Water and Sanitation as Human Rights

by Jordi Sánchez-Cuenca

On July 26, 2010, the United Nations General Assembly declared water and sanitation to be human rights. Since then, most official development aid in this sector has been called upon to adopt human rights as the main conceptual framework for projects and programs. In spite of being a claim long before it was officially declared, the human rights approach has rarely been applied.

Achieving the right to safe water and sanitation means that every citizen in a given society has equal access to safe water and sanitation in terms of human and domestic use, quality, cultural acceptability, accessibility and affordability. In wealthy neighborhoods around the world, water and sanitation services are taken for granted. However, as the U.N. General Assembly asserted in the declaration, around 884 million people lack access to safe drinking water and more than 2.6 billion do not have access to basic sanitation. Approximately 1.5 million children under five die and 443 million school days are lost each year due to water- and sanitation-related diseases.



Last July, an independent expert presented an annual report to the General Assembly charting progress since the declaration. The report, which targets national and local governments, is centered on planning and emphasizes future vision and political will as the most important conditions for achieving the right to water and sanitation for all. The report points to the importance of human resources at all stages: diagnosis, setting objectives, formulation and implementation of adequate measures, monitoring and evaluation. The report also defines the main required conditions, such as solid legal framework and institutions, access to justice and a clear division of responsibilities. All these are meant to be accompanied by adequate funding, transparency, participation and the elimination of all sorts of discrimination.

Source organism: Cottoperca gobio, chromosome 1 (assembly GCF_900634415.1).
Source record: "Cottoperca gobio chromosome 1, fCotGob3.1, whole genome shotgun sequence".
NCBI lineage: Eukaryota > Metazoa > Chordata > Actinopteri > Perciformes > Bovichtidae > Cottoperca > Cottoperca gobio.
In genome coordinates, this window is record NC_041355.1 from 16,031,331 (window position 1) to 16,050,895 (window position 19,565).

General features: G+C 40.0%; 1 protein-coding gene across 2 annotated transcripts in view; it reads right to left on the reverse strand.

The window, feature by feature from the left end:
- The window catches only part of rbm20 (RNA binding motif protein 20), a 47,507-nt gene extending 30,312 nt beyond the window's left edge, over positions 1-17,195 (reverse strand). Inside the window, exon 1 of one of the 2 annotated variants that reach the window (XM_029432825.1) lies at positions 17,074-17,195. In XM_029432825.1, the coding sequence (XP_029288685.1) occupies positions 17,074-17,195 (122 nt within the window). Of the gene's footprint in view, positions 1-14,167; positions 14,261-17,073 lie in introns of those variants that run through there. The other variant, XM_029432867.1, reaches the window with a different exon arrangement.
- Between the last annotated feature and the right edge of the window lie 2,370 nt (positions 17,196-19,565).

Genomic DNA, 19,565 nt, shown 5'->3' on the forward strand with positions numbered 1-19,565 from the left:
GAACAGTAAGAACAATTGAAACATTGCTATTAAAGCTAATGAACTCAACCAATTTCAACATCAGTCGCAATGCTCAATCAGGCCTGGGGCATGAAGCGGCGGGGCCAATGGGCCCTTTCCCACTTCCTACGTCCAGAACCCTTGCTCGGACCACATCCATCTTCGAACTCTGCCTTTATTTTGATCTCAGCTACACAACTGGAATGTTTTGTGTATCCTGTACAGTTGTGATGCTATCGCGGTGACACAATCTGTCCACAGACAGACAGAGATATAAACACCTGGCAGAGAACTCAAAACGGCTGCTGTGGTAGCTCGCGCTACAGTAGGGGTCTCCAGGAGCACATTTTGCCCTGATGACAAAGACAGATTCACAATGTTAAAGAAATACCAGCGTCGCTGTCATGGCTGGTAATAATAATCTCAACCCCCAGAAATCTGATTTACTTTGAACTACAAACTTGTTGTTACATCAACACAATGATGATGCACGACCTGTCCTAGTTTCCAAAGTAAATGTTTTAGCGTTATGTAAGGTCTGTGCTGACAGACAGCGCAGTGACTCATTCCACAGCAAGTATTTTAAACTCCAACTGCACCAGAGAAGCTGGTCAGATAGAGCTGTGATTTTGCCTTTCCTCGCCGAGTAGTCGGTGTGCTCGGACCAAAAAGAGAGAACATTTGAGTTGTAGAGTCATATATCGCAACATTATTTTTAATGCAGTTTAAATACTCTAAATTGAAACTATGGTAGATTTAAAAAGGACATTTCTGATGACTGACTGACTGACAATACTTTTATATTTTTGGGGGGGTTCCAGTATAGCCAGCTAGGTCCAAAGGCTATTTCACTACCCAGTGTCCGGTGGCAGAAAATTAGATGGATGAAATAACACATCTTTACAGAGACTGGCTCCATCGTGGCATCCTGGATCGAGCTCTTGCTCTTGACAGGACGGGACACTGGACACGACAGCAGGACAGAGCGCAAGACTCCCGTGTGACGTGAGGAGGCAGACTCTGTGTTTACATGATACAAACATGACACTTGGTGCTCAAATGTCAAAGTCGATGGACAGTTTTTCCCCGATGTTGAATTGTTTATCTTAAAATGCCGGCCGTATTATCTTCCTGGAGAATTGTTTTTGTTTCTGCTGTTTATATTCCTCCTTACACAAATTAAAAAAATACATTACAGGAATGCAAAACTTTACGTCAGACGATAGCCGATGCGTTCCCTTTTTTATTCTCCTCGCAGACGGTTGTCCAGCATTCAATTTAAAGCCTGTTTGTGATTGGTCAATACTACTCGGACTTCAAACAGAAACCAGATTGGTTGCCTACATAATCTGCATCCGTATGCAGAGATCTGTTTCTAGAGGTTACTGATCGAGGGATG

The challenge of applying the human rights approach starts with identifying which factors are lagging in a particular context. Each project location has its own particularities and actors, including national, local, private, civil society, third sector and academic actors. In this sense, the initial diagnosis has to be done hand-in-hand with these actors to have a common understanding of the factors being addressed and how one intervention complements others. In short, the report can be a highly valuable development planning tool as long as it is applied collaboratively with those actors in the context of intervention.

Credits: Photos linked to source.

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